Why Dems can’t make up their minds

The Saratogian (Saratoga, NY) - - FRONT PAGE - EJ Dionne E.J. Dionne is on Twit­ter: @ EJDionne.

The cam­paign for the 2020 Demo­cratic pres­i­den­tial nom­i­na­tion is radically un­set­tled be­cause the party’s pri­mary vot­ers are in a deeply un­cer­tain mood. They try on can­di­dates, find them want­ing, and move on to some­one else.

Fur­ther con­fus­ing the con­test is the suc­cess of two can­di­dates, for­mer Vice Pres­i­dent Joe Bi­den and Sen. Bernie San­ders, I-Vt., in main­tain­ing bases of sup­port large enough to block the way of other con­tenders.

The loy­alty of Bi­den’s en­thu­si­asts among older vot­ers, par­tic­u­larly African Amer­i­cans and more mod­er­ate whites, has made it very dif­fi­cult for Sens. Amy Klobuchar, D-Minn., Cory Booker, D-N.J., and Ka­mala Har­ris, D-Calif., among oth­ers, to break through. Both the Booker and Har­ris cam­paigns now seem in jeop­ardy.

And to have any chance, the lat­est en­trants, for­mer New York City Mayor Michael Bloomberg and for­mer Mas­sachusetts Gov­er­nor De­val Pa­trick, need Bi­den’s can­di­dacy to col­lapse. Given the re­mark­able sta­bil­ity of Bi­den’s sup­port af­ter an ini­tial drop in the sum­mer, this open­ing may never come.

In the mean­time, San­ders’ loy­al­ists on the party’s left have pre­vented Sen. El­iz­a­beth Warren, D-Mass., from con­sol­i­dat­ing the party’s pro­gres­sive wing.

As a re­sult, the roughly 40% of the party that sup­ports ei­ther Bi­den or San­ders is, for the mo­ment, largely out of the reach of other con­tenders. The re­main­ing 60% floats around in search of an al­ter­na­tive.

This dy­namic has led to the lat­est twists in the cam­paign: Warren, af­ter soar­ing to the top of the pack, has fallen back, and South Bend Mayor Pete But­tigieg has emerged as a ma­jor fig­ure in the con­test.

The find­ings of two Quin­nip­iac Polls, one re­leased last week, the other in late Oc­to­ber, un­der­scored the volatil­ity of the con­test among those vot­ers not com­mit­ted to ei­ther Bi­den or San­ders.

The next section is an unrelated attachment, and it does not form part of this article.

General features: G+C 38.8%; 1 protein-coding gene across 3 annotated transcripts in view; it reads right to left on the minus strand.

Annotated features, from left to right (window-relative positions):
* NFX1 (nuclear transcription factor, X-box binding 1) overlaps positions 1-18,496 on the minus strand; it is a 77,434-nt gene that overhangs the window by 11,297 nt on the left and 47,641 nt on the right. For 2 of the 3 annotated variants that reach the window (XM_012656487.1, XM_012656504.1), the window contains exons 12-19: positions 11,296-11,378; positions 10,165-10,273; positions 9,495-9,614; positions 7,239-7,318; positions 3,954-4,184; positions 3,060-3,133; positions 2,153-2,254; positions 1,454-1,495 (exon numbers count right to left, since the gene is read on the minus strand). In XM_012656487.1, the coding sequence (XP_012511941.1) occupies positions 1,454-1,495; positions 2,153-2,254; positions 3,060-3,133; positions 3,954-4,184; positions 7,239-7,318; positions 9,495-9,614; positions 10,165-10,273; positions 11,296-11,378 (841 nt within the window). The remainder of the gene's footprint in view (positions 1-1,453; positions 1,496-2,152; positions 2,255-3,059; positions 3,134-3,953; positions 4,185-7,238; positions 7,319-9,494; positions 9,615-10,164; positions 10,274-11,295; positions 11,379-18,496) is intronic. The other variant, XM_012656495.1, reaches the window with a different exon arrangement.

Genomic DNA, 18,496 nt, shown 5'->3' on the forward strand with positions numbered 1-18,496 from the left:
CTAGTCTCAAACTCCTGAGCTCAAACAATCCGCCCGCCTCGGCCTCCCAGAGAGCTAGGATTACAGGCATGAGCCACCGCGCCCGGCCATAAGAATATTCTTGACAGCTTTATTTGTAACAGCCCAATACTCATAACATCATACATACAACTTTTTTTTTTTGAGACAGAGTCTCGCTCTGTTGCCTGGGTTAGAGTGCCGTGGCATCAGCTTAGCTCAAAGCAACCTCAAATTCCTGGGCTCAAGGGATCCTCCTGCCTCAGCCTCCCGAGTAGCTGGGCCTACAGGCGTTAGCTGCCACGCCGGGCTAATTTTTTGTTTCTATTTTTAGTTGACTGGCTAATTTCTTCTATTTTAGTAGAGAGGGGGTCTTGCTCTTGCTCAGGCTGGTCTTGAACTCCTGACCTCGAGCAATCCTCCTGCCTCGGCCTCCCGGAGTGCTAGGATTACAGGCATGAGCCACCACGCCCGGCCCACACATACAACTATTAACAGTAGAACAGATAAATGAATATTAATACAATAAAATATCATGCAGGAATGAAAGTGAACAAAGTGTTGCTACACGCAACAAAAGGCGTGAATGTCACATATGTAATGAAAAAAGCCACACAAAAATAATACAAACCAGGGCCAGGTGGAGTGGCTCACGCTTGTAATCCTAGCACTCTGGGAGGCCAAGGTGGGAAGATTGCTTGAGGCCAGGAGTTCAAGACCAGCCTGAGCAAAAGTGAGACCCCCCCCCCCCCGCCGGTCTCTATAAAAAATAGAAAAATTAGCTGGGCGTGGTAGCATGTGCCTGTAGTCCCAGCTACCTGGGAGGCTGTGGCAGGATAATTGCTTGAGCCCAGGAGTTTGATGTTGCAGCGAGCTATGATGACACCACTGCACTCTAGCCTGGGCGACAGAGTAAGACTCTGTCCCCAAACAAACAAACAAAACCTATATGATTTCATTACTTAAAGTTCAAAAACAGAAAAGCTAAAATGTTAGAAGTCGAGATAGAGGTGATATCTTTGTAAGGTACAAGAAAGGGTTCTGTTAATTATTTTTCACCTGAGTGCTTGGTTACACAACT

In the Oc­to­ber poll, Warren led the field with 28%, with Bi­den at 21%, San­ders at 15% and But­tigieg at 10%.

The lat­est sur­vey showed Bi­den back on top with 24%, But­tigieg at 16%, Warren at 14% and San­ders at 13%.

The rel­a­tive sta­bil­ity of the Bi­den and San­ders num­bers pointed to an­other key find­ing in the Novem­ber sur­vey: Over­all, only 33% of the Democrats sur­veyed said they had made up their minds. But 43% of Bi­den sup­port­ers and 49% of San­ders sup­port­ers ex­pressed this de­gree of cer­tainty; by con­trast, only 29% of Warren back­ers and 25% of But­tigieg’s said they had made up their minds.

The sur­vey did con­tain two pieces of good news for Warren, signs of her resid­ual strength. She still ranks first as the can­di­date with the best pol­icy ideas. And she was by far the lead­ing sec­ond choice, picked as the al­ter­na­tive by 35% of San­ders’ sup­port­ers, 43% of But­tigieg’s and 19% of Bi­den’s.

This could pro­vide the ba­sis for a come­back. But the news for now is of how a can­di­date who seemed briefly on the verge of dom­i­nat­ing the con­test (with leads na­tion­ally and in both Iowa and New Hamp­shire, which vote first) was pulled down by the sus­tained at­tacks of her op­po­nents, wonks, and pun­dits.

The prox­i­mate cause of her de­cline was her strug­gle over a sin­gle payer health plan. She en­dorsed it af­ter show­ing an ini­tial re­luc­tance. Then she de­tailed a plan for how she would pay for it, to mixed reviews. Then she pulled back by say­ing she wouldn’t in­tro­duce a “Medi­care for All” plan un­til her third year in of­fice.

The saga was a les­son in how com­pli­cated de­fend­ing sin­gle payer would be in a gen­eral elec­tion cam­paign. But the fact that Warren ap­pears, for now at least, to have shed so much sup­port so quickly is a mea­sure of the un­sta­ble ter­rain in which can­di­dates other than Bi­den and San­ders are try­ing to root their can­di­da­cies.

It will now be But­tigieg’s turn to try to trans­form a surge of pos­i­tive feel­ing into en­dur­ing sup­port. He has, polls sug­gest, be­gun to break through with one group that had eluded him: whites with­out col­lege de­grees. But he is still be­ing vir­tu­ally shut out among African Amer­i­cans, the most loyal com­po­nent of the Demo­cratic coali­tion.

It is a But­tigieg strength that he is a fresh and in­tel­li­gent voice well-re­moved from past Demo­cratic fights. But this leaves him with­out a his­tory that sus­tains old loy­al­ties of the sort that have ben­e­fited Bi­den and San­ders, can­di­dates twice his age.

What­ever they dis­agree on, Demo­cratic pri­mary vot­ers are united by their pas­sion to de­feat Don­ald Trump. The in­de­ci­sion in their ranks re­flects their dif­fi­culty in de­cid­ing who among their cur­rent choices can get that job done.

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